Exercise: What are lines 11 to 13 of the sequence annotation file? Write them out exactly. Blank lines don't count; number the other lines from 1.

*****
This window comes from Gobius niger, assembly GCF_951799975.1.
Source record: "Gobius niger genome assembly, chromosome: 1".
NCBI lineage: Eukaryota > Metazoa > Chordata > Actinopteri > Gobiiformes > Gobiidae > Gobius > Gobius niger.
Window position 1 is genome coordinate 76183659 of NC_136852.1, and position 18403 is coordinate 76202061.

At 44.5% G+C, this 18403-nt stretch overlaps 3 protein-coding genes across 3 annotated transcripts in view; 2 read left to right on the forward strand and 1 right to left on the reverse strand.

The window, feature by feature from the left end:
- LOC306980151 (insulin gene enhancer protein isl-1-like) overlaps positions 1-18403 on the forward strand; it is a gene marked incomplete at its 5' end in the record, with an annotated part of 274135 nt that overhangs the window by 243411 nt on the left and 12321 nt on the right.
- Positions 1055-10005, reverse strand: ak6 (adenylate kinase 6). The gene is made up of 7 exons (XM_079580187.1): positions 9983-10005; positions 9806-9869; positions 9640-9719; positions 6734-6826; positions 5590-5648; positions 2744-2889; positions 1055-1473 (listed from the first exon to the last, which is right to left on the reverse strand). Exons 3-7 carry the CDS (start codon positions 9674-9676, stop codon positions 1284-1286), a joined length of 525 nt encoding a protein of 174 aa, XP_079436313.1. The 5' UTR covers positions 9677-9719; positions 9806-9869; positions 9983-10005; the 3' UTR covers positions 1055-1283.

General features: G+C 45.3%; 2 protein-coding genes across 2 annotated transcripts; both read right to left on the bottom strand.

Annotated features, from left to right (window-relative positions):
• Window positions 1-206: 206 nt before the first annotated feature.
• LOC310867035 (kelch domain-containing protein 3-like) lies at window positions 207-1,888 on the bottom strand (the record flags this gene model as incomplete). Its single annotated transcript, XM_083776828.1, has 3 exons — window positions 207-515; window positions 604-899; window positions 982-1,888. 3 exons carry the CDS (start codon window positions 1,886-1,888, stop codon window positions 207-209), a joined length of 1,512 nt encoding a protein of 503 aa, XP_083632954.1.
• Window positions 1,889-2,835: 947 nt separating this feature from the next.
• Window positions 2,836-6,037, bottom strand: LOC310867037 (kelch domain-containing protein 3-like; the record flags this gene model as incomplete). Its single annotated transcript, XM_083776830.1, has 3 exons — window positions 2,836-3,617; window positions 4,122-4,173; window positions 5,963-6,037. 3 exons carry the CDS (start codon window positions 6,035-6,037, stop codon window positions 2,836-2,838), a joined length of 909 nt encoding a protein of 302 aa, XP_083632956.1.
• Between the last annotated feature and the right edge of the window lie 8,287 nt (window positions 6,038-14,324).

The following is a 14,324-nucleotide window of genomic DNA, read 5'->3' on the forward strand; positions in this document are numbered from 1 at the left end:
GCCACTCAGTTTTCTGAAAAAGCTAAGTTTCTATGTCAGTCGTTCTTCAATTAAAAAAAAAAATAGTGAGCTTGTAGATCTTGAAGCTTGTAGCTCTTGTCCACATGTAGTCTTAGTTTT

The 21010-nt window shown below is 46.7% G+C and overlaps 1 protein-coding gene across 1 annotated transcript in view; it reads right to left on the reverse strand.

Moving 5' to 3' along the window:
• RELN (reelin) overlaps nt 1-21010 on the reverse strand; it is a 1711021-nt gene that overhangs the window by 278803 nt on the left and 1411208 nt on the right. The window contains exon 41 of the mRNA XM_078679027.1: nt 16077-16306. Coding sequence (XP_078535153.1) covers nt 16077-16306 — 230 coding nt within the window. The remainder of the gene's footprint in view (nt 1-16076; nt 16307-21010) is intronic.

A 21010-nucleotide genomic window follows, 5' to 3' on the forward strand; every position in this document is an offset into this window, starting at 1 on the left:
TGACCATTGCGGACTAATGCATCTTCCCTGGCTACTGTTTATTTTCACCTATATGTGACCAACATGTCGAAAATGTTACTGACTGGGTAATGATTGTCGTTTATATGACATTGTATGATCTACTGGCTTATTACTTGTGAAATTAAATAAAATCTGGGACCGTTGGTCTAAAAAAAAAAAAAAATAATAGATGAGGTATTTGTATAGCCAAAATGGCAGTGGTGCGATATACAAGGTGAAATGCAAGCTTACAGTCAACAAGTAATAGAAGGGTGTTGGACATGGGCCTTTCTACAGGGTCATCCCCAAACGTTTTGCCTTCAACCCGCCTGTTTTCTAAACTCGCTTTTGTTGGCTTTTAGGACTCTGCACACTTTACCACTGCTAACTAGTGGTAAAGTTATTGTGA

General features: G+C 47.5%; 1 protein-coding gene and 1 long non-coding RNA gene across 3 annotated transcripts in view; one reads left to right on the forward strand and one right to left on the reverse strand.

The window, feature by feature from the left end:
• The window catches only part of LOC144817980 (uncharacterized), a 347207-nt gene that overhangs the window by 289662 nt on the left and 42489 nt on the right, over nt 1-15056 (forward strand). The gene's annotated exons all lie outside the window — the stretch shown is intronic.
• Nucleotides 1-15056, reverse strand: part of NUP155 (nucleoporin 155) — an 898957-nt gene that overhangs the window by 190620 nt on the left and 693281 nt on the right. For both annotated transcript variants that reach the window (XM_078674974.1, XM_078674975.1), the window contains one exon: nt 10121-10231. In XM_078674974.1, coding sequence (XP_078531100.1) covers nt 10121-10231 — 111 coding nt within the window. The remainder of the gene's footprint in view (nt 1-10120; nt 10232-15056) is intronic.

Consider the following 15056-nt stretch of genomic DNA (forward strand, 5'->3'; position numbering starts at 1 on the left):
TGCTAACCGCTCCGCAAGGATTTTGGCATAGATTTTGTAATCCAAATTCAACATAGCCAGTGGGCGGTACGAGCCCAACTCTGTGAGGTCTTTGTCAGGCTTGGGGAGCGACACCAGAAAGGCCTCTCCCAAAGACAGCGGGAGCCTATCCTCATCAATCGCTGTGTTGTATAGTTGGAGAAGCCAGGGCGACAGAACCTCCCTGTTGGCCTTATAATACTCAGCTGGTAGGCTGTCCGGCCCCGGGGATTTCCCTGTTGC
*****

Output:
• Window positions 1-206: 206 nt before the first annotated feature.
• LOC310867035 (kelch domain-containing protein 3-like) lies at window positions 207-1,888 on the bottom strand (the record flags this gene model as incomplete). Its single annotated transcript, XM_083776828.1, has 3 exons — window positions 207-515; window positions 604-899; window positions 982-1,888. 3 exons carry the CDS (start codon window positions 1,886-1,888, stop codon window positions 207-209), a joined length of 1,512 nt encoding a protein of 503 aa, XP_083632954.1.
• Window positions 1,889-2,835: 947 nt separating this feature from the next.